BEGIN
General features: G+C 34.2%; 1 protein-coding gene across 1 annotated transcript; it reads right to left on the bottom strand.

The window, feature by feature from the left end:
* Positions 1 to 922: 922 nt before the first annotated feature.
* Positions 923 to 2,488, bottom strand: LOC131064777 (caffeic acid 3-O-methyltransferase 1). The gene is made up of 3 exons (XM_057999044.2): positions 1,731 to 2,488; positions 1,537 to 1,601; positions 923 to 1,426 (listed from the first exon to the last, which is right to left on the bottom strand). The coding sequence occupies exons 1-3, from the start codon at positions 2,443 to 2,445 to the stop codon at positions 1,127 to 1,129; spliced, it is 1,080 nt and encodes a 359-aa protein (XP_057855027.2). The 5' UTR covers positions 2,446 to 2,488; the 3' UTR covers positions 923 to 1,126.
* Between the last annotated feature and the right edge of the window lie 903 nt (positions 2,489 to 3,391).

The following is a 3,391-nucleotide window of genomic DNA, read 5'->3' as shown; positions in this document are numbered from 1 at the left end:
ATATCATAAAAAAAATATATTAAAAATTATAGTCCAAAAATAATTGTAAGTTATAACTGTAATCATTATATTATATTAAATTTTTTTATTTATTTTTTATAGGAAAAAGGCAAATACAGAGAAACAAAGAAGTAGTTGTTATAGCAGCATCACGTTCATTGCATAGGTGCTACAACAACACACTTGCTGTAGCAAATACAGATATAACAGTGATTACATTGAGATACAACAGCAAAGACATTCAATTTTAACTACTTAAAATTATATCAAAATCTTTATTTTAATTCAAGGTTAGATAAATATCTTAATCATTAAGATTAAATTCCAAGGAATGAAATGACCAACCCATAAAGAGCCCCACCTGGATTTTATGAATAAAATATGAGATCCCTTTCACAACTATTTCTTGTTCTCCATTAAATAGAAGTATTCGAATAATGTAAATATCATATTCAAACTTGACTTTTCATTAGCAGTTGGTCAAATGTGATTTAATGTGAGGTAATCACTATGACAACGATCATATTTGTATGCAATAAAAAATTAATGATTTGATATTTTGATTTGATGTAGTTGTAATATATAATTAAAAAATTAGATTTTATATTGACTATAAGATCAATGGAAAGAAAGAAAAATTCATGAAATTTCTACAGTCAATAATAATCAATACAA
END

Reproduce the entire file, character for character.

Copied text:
General features: G+C 34.2%; 1 protein-coding gene across 1 annotated transcript; it reads right to left on the bottom strand.

The window, feature by feature from the left end:
* Positions 1 to 922: 922 nt before the first annotated feature.
* Positions 923 to 2,488, bottom strand: LOC131064777 (caffeic acid 3-O-methyltransferase 1). The gene is made up of 3 exons (XM_057999044.2): positions 1,731 to 2,488; positions 1,537 to 1,601; positions 923 to 1,426 (listed from the first exon to the last, which is right to left on the bottom strand). The coding sequence occupies exons 1-3, from the start codon at positions 2,443 to 2,445 to the stop codon at positions 1,127 to 1,129; spliced, it is 1,080 nt and encodes a 359-aa protein (XP_057855027.2). The 5' UTR covers positions 2,446 to 2,488; the 3' UTR covers positions 923 to 1,126.
* Between the last annotated feature and the right edge of the window lie 903 nt (positions 2,489 to 3,391).

The following is a 3,391-nucleotide window of genomic DNA, read 5'->3' as shown; positions in this document are numbered from 1 at the left end:
ATATCATAAAAAAAATATATTAAAAATTATAGTCCAAAAATAATTGTAAGTTATAACTGTAATCATTATATTATATTAAATTTTTTTATTTATTTTTTATAGGAAAAAGGCAAATACAGAGAAACAAAGAAGTAGTTGTTATAGCAGCATCACGTTCATTGCATAGGTGCTACAACAACACACTTGCTGTAGCAAATACAGATATAACAGTGATTACATTGAGATACAACAGCAAAGACATTCAATTTTAACTACTTAAAATTATATCAAAATCTTTATTTTAATTCAAGGTTAGATAAATATCTTAATCATTAAGATTAAATTCCAAGGAATGAAATGACCAACCCATAAAGAGCCCCACCTGGATTTTATGAATAAAATATGAGATCCCTTTCACAACTATTTCTTGTTCTCCATTAAATAGAAGTATTCGAATAATGTAAATATCATATTCAAACTTGACTTTTCATTAGCAGTTGGTCAAATGTGATTTAATGTGAGGTAATCACTATGACAACGATCATATTTGTATGCAATAAAAAATTAATGATTTGATATTTTGATTTGATGTAGTTGTAATATATAATTAAAAAATTAGATTTTATATTGACTATAAGATCAATGGAAAGAAAGAAAAATTCATGAAATTTCTACAGTCAATAATAATCAATACAA